Author’s note:“The first bow I ever had was a PSE,” Mark Drury (www.druryoutdoors.com) explains. Today, Mark and his brother Terry are two of the industry leaders in TV production and video production. The Drurys have produced more than 200 feature-length videos in more than two decades. They’ve also produced more than 252 TV episodes that air across several different outdoors-themed channels.
Question: Mark, you mentioned doing trail camera surveys in our last interview. What trail cameras are you using and why?
Drury: I use Reconyx trail cameras and try to put one camera per 50 acres. Right now I have 59 cameras out on 4,300 acres located in two different places. Since some of that property where I’ve got the cameras has pasture land on it, when you exclude the pasture land, I’ve got about one camera per 50 acres. Many wildlife biologists suggest using one camera per 100 acres.
Question: When are you hunting the trails between the feeding and bedding places?
Drury: I hunt feeding areas exclusively in the afternoon. In the morning, I hunt transitional areas in-between the feeding and bedding regions, or I hunt close to the bedding places.
Drury: I think one of the critical keys to taking a deer with a bow is to make sure I have easy access into that tree stand site, so I don’t spook the deer I’m trying to take. I plant a lot of warm-season grasses too. When these grasses are mature, they will stand about 6-feet tall. I never walk straight to my tree stand. I create switchback trails that allow me to walk a zigzag pattern back and forth to my tree stand. I mow these trails before deer season arrives each year, and I make slow, lazy curves back and forth all the way to a tree stand site. That mowed path allows me to walk almost completely silently to my stand, and the tall grasses keep the deer from seeing me go to my stand.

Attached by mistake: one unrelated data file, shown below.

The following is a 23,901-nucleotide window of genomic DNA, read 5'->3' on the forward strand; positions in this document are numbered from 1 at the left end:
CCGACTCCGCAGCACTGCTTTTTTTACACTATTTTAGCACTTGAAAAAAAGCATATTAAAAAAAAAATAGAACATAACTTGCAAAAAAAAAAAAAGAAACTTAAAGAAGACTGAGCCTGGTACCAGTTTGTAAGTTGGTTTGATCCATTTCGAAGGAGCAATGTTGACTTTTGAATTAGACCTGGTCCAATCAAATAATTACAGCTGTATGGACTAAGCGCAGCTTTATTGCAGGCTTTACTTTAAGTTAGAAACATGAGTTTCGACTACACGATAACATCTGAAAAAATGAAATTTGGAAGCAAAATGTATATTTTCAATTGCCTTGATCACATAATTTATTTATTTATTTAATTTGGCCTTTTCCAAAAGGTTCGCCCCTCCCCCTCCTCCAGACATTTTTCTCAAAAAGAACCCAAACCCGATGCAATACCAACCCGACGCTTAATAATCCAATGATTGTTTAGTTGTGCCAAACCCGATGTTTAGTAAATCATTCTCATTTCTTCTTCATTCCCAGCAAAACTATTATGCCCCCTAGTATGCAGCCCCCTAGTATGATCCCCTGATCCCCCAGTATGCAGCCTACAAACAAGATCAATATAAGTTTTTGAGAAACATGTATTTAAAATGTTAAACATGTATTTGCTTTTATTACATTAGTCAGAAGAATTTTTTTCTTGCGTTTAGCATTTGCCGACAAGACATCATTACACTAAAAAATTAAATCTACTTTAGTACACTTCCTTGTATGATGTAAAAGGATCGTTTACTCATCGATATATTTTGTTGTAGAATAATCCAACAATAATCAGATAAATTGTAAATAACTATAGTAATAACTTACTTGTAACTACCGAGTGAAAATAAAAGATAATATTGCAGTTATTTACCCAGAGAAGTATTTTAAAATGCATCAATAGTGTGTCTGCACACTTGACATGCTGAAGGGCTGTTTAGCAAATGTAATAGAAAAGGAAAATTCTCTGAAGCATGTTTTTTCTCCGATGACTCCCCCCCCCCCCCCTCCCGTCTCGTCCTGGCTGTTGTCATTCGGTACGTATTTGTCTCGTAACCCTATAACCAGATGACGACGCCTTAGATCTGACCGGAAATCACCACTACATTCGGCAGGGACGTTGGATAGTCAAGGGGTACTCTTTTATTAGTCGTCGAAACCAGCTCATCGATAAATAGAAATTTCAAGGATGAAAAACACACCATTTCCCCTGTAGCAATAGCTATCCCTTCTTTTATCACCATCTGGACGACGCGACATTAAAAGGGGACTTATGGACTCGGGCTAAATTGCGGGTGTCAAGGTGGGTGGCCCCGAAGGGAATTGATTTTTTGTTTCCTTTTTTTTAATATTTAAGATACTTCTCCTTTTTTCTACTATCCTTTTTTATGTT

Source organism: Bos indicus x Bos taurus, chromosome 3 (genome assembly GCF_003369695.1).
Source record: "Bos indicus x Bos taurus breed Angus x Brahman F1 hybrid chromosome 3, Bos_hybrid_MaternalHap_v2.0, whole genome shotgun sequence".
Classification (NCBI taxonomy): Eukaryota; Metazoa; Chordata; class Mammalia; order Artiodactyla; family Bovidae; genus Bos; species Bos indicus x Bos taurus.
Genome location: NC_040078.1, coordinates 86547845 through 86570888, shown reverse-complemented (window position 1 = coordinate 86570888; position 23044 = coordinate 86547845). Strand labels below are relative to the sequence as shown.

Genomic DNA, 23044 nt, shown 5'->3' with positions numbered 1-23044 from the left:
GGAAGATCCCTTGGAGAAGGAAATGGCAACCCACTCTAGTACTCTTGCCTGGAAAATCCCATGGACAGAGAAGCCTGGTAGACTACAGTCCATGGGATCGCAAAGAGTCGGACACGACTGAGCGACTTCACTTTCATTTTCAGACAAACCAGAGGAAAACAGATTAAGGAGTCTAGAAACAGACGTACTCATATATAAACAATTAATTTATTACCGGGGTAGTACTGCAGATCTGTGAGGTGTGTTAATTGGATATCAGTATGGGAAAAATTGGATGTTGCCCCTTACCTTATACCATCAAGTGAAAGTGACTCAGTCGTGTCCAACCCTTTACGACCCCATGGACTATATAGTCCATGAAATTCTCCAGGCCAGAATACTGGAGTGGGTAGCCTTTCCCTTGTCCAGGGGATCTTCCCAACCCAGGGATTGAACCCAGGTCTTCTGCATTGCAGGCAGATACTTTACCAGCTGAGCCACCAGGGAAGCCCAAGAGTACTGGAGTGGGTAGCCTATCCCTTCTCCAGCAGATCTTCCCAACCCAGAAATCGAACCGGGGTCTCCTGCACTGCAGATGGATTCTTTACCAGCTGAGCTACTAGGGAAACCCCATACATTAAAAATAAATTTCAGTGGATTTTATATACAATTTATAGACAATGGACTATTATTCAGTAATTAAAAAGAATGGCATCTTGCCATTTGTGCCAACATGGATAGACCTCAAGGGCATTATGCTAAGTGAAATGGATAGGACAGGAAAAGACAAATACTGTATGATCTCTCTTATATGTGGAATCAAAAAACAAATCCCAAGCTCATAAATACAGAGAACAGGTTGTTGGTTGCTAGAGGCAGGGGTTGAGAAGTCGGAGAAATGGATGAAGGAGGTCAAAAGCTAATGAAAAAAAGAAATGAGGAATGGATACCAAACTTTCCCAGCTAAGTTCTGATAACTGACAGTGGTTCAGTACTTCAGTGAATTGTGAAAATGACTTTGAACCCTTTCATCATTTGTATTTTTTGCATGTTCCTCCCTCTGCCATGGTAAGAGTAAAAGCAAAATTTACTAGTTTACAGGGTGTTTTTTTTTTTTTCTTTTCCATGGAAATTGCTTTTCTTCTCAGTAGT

I make my switchbacks more than 20 or 30 yards long. This way I can get in and out of my tree stand quickly and easily without spooking the deer and without leaving a large amount of scent. I also want to make sure that I’ve got a good consistent wind in my face, and that I create my switchback trails in places where I believe there’s the least chance of deer coming from those directions. The real key to getting in your tree stand without spooking the deer is making sure the wind is right, moving quietly and unseen and getting into the stand scent-free without the deer knowing you’re there.
Question: Mark, what kind of tree stand are you using?
Drury: I use Big Game hang-on tree stands.
Image copyright John Phillips/Night Hawk Publications